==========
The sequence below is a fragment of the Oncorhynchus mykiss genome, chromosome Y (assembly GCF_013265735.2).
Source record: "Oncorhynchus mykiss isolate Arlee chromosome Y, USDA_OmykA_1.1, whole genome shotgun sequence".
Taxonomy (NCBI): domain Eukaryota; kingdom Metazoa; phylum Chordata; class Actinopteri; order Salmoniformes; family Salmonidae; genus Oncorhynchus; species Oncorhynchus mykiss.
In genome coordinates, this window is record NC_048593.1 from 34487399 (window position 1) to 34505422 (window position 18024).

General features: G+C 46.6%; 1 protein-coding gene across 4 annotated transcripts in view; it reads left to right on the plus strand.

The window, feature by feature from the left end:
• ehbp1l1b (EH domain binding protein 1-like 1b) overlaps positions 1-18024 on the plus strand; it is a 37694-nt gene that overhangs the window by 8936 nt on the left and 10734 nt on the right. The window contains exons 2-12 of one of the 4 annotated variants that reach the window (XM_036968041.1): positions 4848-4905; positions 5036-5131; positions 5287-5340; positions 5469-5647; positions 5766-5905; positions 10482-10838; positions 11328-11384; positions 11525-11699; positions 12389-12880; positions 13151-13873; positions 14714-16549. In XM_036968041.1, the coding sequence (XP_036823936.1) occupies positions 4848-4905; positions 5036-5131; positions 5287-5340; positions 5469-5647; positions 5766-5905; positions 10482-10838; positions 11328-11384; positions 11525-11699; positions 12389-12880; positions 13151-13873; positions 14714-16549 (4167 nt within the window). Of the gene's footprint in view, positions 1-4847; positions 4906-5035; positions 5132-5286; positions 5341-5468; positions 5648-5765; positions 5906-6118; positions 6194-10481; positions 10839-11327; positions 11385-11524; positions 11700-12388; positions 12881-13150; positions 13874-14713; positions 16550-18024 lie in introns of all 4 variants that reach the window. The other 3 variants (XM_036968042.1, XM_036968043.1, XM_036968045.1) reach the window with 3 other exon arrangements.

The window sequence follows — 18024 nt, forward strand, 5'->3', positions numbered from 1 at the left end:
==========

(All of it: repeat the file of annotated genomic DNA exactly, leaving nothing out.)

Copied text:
The sequence below is a fragment of the Oncorhynchus mykiss genome, chromosome Y (assembly GCF_013265735.2).
Source record: "Oncorhynchus mykiss isolate Arlee chromosome Y, USDA_OmykA_1.1, whole genome shotgun sequence".
Taxonomy (NCBI): domain Eukaryota; kingdom Metazoa; phylum Chordata; class Actinopteri; order Salmoniformes; family Salmonidae; genus Oncorhynchus; species Oncorhynchus mykiss.
In genome coordinates, this window is record NC_048593.1 from 34487399 (window position 1) to 34505422 (window position 18024).

General features: G+C 46.6%; 1 protein-coding gene across 4 annotated transcripts in view; it reads left to right on the plus strand.

The window, feature by feature from the left end:
• ehbp1l1b (EH domain binding protein 1-like 1b) overlaps positions 1-18024 on the plus strand; it is a 37694-nt gene that overhangs the window by 8936 nt on the left and 10734 nt on the right. The window contains exons 2-12 of one of the 4 annotated variants that reach the window (XM_036968041.1): positions 4848-4905; positions 5036-5131; positions 5287-5340; positions 5469-5647; positions 5766-5905; positions 10482-10838; positions 11328-11384; positions 11525-11699; positions 12389-12880; positions 13151-13873; positions 14714-16549. In XM_036968041.1, the coding sequence (XP_036823936.1) occupies positions 4848-4905; positions 5036-5131; positions 5287-5340; positions 5469-5647; positions 5766-5905; positions 10482-10838; positions 11328-11384; positions 11525-11699; positions 12389-12880; positions 13151-13873; positions 14714-16549 (4167 nt within the window). Of the gene's footprint in view, positions 1-4847; positions 4906-5035; positions 5132-5286; positions 5341-5468; positions 5648-5765; positions 5906-6118; positions 6194-10481; positions 10839-11327; positions 11385-11524; positions 11700-12388; positions 12881-13150; positions 13874-14713; positions 16550-18024 lie in introns of all 4 variants that reach the window. The other 3 variants (XM_036968042.1, XM_036968043.1, XM_036968045.1) reach the window with 3 other exon arrangements.

The window sequence follows — 18024 nt, forward strand, 5'->3', positions numbered from 1 at the left end: